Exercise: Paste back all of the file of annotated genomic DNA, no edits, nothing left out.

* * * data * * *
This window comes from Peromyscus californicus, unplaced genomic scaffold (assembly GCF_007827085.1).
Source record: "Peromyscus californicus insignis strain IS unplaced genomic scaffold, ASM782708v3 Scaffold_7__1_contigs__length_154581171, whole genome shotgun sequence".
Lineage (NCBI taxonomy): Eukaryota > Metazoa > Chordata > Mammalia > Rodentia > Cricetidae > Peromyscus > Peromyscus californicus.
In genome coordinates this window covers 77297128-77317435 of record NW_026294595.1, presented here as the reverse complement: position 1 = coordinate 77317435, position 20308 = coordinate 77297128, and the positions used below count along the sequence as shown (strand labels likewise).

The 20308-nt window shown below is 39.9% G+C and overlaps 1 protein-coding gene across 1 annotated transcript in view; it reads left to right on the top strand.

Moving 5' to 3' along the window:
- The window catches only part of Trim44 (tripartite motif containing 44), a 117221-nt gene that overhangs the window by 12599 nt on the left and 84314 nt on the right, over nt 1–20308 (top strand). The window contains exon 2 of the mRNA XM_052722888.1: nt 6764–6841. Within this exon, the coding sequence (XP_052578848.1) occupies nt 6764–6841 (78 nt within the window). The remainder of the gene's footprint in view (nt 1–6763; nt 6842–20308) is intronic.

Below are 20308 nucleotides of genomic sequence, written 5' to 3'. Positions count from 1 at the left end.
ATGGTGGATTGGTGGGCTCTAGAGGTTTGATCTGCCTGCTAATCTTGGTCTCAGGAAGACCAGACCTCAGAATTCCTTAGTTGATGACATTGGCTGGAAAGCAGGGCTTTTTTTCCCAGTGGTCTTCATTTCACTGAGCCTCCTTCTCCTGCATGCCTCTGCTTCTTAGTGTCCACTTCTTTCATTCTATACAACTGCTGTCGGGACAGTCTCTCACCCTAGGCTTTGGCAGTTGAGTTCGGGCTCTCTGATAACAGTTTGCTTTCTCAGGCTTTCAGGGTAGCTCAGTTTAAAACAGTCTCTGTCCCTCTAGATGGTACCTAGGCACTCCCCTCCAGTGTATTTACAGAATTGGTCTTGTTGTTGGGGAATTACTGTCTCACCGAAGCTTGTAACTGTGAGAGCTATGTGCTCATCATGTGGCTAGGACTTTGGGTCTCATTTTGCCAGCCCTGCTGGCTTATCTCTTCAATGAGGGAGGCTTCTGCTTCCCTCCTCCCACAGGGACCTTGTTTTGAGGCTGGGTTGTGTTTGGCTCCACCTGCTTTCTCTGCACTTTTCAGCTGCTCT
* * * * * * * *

This window comes from Peromyscus californicus, unplaced genomic scaffold (assembly GCF_007827085.1).
Source record: "Peromyscus californicus insignis strain IS unplaced genomic scaffold, ASM782708v3 Scaffold_7__1_contigs__length_154581171, whole genome shotgun sequence".
Lineage (NCBI taxonomy): Eukaryota > Metazoa > Chordata > Mammalia > Rodentia > Cricetidae > Peromyscus > Peromyscus californicus.
In genome coordinates this window covers 77297128-77317435 of record NW_026294595.1, presented here as the reverse complement: position 1 = coordinate 77317435, position 20308 = coordinate 77297128, and the positions used below count along the sequence as shown (strand labels likewise).

The 20308-nt window shown below is 39.9% G+C and overlaps 1 protein-coding gene across 1 annotated transcript in view; it reads left to right on the top strand.

Moving 5' to 3' along the window:
- The window catches only part of Trim44 (tripartite motif containing 44), a 117221-nt gene that overhangs the window by 12599 nt on the left and 84314 nt on the right, over nt 1–20308 (top strand). The window contains exon 2 of the mRNA XM_052722888.1: nt 6764–6841. Within this exon, the coding sequence (XP_052578848.1) occupies nt 6764–6841 (78 nt within the window). The remainder of the gene's footprint in view (nt 1–6763; nt 6842–20308) is intronic.

Below are 20308 nucleotides of genomic sequence, written 5' to 3'. Positions count from 1 at the left end.
ATGGTGGATTGGTGGGCTCTAGAGGTTTGATCTGCCTGCTAATCTTGGTCTCAGGAAGACCAGACCTCAGAATTCCTTAGTTGATGACATTGGCTGGAAAGCAGGGCTTTTTTTCCCAGTGGTCTTCATTTCACTGAGCCTCCTTCTCCTGCATGCCTCTGCTTCTTAGTGTCCACTTCTTTCATTCTATACAACTGCTGTCGGGACAGTCTCTCACCCTAGGCTTTGGCAGTTGAGTTCGGGCTCTCTGATAACAGTTTGCTTTCTCAGGCTTTCAGGGTAGCTCAGTTTAAAACAGTCTCTGTCCCTCTAGATGGTACCTAGGCACTCCCCTCCAGTGTATTTACAGAATTGGTCTTGTTGTTGGGGAATTACTGTCTCACCGAAGCTTGTAACTGTGAGAGCTATGTGCTCATCATGTGGCTAGGACTTTGGGTCTCATTTTGCCAGCCCTGCTGGCTTATCTCTTCAATGAGGGAGGCTTCTGCTTCCCTCCTCCCACAGGGACCTTGTTTTGAGGCTGGGTTGTGTTTGGCTCCACCTGCTTTCTCTGCACTTTTCAGCTGCTCT